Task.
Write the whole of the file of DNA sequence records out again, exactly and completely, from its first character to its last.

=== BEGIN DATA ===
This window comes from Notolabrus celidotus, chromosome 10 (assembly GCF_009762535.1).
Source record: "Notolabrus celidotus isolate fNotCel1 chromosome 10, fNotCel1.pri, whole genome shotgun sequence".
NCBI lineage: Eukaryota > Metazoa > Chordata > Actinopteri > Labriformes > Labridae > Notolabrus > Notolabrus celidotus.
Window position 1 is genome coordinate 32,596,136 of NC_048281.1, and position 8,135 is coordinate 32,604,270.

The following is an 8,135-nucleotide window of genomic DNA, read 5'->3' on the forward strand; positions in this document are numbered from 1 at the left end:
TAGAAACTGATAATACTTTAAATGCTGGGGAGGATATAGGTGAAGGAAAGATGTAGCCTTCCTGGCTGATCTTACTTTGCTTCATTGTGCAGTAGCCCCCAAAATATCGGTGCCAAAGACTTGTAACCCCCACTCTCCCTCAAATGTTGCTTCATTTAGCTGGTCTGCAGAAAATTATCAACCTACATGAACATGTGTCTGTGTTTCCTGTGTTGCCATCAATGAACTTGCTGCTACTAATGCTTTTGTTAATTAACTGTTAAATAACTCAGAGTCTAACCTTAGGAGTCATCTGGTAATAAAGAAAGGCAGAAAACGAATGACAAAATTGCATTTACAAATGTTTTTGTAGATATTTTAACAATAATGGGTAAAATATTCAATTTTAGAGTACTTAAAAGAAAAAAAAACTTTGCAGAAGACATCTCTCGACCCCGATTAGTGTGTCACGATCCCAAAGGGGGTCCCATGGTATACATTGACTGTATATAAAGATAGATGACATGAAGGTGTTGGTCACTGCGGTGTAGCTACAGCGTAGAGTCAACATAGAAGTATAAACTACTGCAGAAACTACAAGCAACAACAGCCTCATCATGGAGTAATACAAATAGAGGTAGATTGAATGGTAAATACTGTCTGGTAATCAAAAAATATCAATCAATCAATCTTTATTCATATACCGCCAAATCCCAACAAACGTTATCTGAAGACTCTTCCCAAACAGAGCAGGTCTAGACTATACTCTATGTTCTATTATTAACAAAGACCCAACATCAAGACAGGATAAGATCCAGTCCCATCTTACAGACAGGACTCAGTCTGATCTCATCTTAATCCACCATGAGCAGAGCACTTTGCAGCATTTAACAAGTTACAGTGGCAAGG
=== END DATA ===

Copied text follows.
This window comes from Notolabrus celidotus, chromosome 10 (assembly GCF_009762535.1).
Source record: "Notolabrus celidotus isolate fNotCel1 chromosome 10, fNotCel1.pri, whole genome shotgun sequence".
NCBI lineage: Eukaryota > Metazoa > Chordata > Actinopteri > Labriformes > Labridae > Notolabrus > Notolabrus celidotus.
Window position 1 is genome coordinate 32,596,136 of NC_048281.1, and position 8,135 is coordinate 32,604,270.

The following is an 8,135-nucleotide window of genomic DNA, read 5'->3' on the forward strand; positions in this document are numbered from 1 at the left end:
TAGAAACTGATAATACTTTAAATGCTGGGGAGGATATAGGTGAAGGAAAGATGTAGCCTTCCTGGCTGATCTTACTTTGCTTCATTGTGCAGTAGCCCCCAAAATATCGGTGCCAAAGACTTGTAACCCCCACTCTCCCTCAAATGTTGCTTCATTTAGCTGGTCTGCAGAAAATTATCAACCTACATGAACATGTGTCTGTGTTTCCTGTGTTGCCATCAATGAACTTGCTGCTACTAATGCTTTTGTTAATTAACTGTTAAATAACTCAGAGTCTAACCTTAGGAGTCATCTGGTAATAAAGAAAGGCAGAAAACGAATGACAAAATTGCATTTACAAATGTTTTTGTAGATATTTTAACAATAATGGGTAAAATATTCAATTTTAGAGTACTTAAAAGAAAAAAAAACTTTGCAGAAGACATCTCTCGACCCCGATTAGTGTGTCACGATCCCAAAGGGGGTCCCATGGTATACATTGACTGTATATAAAGATAGATGACATGAAGGTGTTGGTCACTGCGGTGTAGCTACAGCGTAGAGTCAACATAGAAGTATAAACTACTGCAGAAACTACAAGCAACAACAGCCTCATCATGGAGTAATACAAATAGAGGTAGATTGAATGGTAAATACTGTCTGGTAATCAAAAAATATCAATCAATCAATCTTTATTCATATACCGCCAAATCCCAACAAACGTTATCTGAAGACTCTTCCCAAACAGAGCAGGTCTAGACTATACTCTATGTTCTATTATTAACAAAGACCCAACATCAAGACAGGATAAGATCCAGTCCCATCTTACAGACAGGACTCAGTCTGATCTCATCTTAATCCACCATGAGCAGAGCACTTTGCAGCATTTAACAAGTTACAGTGGCAAGG